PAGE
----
She was no stranger to the challenges of getting proper medical care, said Mr. Muhammed, her 19-year-old son. She had sarcoidosis, an inflammatory disease that attacks the lungs, and was frequently treated at hospitals.
“Nearly every time she went to the hospital she had to advocate for herself, fight for something in some way, shape or form, just to get baseline, proper care,” he said.
In her struggle with the coronavirus at I.U. Health North Hospital in Carmel, Ind., Dr. Moore wrote in an update on Facebook that she eventually spoke with the hospital system’s chief medical officer, who assured her that she would get better care and that diversity training would be held. She got a new doctor, and her pain was being managed better, she wrote.
But even as things seemed to be improving at the hospital, Dr. Moore still felt that the care was lacking and that the medical staff became less responsive, according to Mr. Muhammed, who spoke to her daily. While she did not really feel like she was well enough to be discharged, she was eager to get home to take care of her parents, he said.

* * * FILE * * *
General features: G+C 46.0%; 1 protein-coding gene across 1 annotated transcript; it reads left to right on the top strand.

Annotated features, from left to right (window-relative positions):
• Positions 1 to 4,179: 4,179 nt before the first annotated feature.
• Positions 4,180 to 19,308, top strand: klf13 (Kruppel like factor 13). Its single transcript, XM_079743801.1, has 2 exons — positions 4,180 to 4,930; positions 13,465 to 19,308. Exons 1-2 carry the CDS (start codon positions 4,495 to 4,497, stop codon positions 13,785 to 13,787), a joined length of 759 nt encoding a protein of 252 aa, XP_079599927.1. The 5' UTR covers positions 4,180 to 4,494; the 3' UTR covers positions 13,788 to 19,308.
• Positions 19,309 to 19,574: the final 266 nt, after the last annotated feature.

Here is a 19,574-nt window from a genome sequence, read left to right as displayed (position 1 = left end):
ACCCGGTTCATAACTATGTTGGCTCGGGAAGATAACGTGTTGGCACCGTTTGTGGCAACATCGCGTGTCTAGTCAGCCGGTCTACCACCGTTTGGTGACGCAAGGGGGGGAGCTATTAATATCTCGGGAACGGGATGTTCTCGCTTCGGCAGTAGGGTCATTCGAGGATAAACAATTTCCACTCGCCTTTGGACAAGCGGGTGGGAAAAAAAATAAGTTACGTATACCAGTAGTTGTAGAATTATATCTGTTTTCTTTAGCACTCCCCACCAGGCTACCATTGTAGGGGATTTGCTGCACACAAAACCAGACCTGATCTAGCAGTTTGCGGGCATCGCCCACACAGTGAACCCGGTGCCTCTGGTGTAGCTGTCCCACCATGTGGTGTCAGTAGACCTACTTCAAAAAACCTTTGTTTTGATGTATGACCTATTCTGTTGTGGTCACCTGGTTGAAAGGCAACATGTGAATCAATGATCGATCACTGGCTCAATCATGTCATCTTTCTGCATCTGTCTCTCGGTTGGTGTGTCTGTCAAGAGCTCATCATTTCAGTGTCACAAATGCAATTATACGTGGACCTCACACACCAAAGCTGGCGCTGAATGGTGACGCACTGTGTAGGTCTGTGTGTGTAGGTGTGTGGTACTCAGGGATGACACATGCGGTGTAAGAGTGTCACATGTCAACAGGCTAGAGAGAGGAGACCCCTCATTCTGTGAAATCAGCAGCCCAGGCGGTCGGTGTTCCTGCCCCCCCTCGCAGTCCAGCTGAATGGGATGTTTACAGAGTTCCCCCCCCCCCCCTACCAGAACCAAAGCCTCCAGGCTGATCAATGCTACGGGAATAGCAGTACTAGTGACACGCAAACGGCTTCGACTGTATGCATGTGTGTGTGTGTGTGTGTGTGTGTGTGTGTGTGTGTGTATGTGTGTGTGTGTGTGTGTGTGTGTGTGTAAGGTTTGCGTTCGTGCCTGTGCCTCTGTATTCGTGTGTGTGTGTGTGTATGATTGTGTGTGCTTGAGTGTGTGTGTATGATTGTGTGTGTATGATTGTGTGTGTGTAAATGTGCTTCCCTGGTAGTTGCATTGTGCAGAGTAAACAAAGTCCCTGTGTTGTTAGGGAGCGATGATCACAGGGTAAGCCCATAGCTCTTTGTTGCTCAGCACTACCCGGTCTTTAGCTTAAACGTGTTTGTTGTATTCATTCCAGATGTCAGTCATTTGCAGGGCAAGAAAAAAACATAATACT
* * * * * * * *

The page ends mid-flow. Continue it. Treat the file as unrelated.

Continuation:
When she was battling Covid-19 in the hospital, she took time to order him new slippers because his had broken, Mr. Muhammed said. In his last conversation with her, she told him she was going to help him go to college.
“Even to the bitter end she was thinking of other people,” Mr. Muhammed said.
The hospital released her on Dec. 7, he said, and she was sluggish and tired when she got home. The hospital called several times to check up on her, he said, and when she did not respond, it sent an ambulance. His mother could barely walk and was breathing heavily when the ambulance arrived. She was taken to a different hospital 12 hours after being discharged from the previous one, she said on Facebook.
This content was originally published here.